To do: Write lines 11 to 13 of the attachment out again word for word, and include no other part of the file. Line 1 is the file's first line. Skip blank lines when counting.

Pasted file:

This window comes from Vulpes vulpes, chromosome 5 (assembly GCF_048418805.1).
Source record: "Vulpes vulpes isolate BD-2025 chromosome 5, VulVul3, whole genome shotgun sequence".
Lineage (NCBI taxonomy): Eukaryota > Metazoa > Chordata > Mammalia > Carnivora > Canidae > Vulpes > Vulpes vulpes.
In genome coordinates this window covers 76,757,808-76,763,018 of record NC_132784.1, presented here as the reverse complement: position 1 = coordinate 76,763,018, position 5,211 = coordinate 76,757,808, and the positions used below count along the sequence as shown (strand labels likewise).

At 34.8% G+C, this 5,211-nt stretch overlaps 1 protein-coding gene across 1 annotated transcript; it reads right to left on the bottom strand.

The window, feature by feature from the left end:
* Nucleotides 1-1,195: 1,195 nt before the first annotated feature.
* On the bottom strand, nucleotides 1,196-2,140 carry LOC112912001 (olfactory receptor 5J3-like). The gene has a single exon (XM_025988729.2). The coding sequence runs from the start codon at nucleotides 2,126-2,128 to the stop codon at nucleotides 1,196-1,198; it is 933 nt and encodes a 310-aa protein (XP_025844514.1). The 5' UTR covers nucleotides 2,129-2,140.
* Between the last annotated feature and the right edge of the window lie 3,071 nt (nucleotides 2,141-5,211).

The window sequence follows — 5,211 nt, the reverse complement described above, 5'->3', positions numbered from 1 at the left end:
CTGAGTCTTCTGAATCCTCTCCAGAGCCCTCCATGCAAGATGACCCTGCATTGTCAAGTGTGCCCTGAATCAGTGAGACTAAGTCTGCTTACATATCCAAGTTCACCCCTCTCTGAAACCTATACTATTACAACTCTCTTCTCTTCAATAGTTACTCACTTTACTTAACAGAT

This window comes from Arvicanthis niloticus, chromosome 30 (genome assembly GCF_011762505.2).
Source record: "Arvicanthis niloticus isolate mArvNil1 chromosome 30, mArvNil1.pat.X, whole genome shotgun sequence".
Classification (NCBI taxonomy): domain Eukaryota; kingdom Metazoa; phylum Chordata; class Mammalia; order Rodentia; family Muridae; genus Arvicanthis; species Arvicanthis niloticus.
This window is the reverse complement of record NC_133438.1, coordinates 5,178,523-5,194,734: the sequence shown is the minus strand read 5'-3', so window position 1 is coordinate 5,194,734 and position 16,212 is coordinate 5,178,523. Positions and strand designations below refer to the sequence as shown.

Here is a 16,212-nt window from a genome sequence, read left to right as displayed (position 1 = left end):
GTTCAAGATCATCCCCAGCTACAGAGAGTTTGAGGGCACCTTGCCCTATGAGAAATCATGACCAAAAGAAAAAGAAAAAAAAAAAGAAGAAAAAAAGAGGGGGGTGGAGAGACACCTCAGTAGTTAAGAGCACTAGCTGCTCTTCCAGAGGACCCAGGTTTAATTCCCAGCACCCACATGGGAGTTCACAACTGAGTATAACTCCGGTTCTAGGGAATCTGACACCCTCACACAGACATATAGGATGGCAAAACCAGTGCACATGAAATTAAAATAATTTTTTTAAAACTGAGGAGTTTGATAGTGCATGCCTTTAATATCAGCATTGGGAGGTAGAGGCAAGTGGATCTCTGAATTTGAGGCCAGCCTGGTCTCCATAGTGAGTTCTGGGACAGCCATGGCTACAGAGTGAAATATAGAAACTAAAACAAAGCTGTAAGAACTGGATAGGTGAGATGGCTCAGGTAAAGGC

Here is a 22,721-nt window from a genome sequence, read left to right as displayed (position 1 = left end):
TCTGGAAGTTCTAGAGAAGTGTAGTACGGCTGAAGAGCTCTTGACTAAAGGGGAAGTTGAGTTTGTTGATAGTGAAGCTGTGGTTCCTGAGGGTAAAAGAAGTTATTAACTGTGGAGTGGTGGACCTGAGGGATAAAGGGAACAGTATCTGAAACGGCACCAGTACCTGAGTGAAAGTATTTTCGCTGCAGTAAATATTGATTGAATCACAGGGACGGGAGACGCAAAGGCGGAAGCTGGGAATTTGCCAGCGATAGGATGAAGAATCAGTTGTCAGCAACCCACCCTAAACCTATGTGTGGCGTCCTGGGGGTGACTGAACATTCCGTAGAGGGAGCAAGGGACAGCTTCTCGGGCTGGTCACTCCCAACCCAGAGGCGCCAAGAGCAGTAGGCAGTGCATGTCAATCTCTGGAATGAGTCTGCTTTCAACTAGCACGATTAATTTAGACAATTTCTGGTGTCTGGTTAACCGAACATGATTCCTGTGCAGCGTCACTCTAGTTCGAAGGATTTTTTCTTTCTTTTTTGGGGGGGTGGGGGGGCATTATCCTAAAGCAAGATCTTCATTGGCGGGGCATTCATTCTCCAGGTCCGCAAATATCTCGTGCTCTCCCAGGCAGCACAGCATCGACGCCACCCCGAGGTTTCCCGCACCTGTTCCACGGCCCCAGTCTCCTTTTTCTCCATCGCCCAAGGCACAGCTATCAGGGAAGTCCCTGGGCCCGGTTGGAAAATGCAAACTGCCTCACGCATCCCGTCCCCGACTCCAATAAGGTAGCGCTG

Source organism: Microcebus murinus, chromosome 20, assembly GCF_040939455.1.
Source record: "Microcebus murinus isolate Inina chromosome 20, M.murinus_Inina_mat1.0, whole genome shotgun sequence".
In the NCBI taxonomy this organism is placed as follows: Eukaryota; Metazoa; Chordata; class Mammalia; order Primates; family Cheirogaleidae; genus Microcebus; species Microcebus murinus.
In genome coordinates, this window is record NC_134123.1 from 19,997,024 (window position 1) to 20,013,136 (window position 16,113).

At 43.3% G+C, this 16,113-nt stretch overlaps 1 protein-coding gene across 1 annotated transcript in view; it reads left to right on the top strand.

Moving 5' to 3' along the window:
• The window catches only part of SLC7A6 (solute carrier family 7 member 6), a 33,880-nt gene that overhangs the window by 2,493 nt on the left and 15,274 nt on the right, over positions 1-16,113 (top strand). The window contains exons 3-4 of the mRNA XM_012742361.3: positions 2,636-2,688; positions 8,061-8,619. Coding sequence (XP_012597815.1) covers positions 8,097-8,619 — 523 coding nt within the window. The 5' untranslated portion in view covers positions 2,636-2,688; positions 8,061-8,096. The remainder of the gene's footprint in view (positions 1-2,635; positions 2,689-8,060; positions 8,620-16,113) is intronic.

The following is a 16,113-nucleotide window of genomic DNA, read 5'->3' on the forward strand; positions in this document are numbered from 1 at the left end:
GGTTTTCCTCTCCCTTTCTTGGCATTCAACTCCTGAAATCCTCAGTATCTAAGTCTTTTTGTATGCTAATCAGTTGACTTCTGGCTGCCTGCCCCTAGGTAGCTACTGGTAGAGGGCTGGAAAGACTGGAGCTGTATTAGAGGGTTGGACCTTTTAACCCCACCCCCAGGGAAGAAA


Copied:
CTGAGTCTTCTGAATCCTCTCCAGAGCCCTCCATGCAAGATGACCCTGCATTGTCAAGTGTGCCCTGAATCAGTGAGACTAAGTCTGCTTACATATCCAAGTTCACCCCTCTCTGAAACCTATACTATTACAACTCTCTTCTCTTCAATAGTTACTCACTTTACTTAACAGAT

This window comes from Arvicanthis niloticus, chromosome 30 (genome assembly GCF_011762505.2).
Source record: "Arvicanthis niloticus isolate mArvNil1 chromosome 30, mArvNil1.pat.X, whole genome shotgun sequence".